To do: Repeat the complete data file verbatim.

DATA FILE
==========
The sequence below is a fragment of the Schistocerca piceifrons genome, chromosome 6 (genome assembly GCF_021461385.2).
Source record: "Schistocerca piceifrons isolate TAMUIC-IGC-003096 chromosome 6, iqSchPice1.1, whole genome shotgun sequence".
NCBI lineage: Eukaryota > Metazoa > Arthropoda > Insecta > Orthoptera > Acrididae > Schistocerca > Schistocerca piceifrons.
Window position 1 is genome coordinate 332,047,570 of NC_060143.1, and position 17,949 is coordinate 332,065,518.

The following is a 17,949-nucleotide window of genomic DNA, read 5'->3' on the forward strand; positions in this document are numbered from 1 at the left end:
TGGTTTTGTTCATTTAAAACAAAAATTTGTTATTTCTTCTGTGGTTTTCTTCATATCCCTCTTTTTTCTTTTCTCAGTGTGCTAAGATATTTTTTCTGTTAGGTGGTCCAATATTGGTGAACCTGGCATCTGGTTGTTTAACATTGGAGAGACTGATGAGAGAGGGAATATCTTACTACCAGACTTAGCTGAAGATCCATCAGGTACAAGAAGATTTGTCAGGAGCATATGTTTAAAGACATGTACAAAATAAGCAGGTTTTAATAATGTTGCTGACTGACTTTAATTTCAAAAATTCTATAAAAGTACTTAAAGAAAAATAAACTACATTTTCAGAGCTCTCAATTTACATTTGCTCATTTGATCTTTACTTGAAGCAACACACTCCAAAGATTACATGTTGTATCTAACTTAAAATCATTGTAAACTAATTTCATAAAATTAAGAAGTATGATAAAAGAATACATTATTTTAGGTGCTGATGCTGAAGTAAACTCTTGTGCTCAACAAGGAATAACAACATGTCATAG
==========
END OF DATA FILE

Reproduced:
The sequence below is a fragment of the Schistocerca piceifrons genome, chromosome 6 (genome assembly GCF_021461385.2).
Source record: "Schistocerca piceifrons isolate TAMUIC-IGC-003096 chromosome 6, iqSchPice1.1, whole genome shotgun sequence".
NCBI lineage: Eukaryota > Metazoa > Arthropoda > Insecta > Orthoptera > Acrididae > Schistocerca > Schistocerca piceifrons.
Window position 1 is genome coordinate 332,047,570 of NC_060143.1, and position 17,949 is coordinate 332,065,518.

The following is a 17,949-nucleotide window of genomic DNA, read 5'->3' on the forward strand; positions in this document are numbered from 1 at the left end:
TGGTTTTGTTCATTTAAAACAAAAATTTGTTATTTCTTCTGTGGTTTTCTTCATATCCCTCTTTTTTCTTTTCTCAGTGTGCTAAGATATTTTTTCTGTTAGGTGGTCCAATATTGGTGAACCTGGCATCTGGTTGTTTAACATTGGAGAGACTGATGAGAGAGGGAATATCTTACTACCAGACTTAGCTGAAGATCCATCAGGTACAAGAAGATTTGTCAGGAGCATATGTTTAAAGACATGTACAAAATAAGCAGGTTTTAATAATGTTGCTGACTGACTTTAATTTCAAAAATTCTATAAAAGTACTTAAAGAAAAATAAACTACATTTTCAGAGCTCTCAATTTACATTTGCTCATTTGATCTTTACTTGAAGCAACACACTCCAAAGATTACATGTTGTATCTAACTTAAAATCATTGTAAACTAATTTCATAAAATTAAGAAGTATGATAAAAGAATACATTATTTTAGGTGCTGATGCTGAAGTAAACTCTTGTGCTCAACAAGGAATAACAACATGTCATAG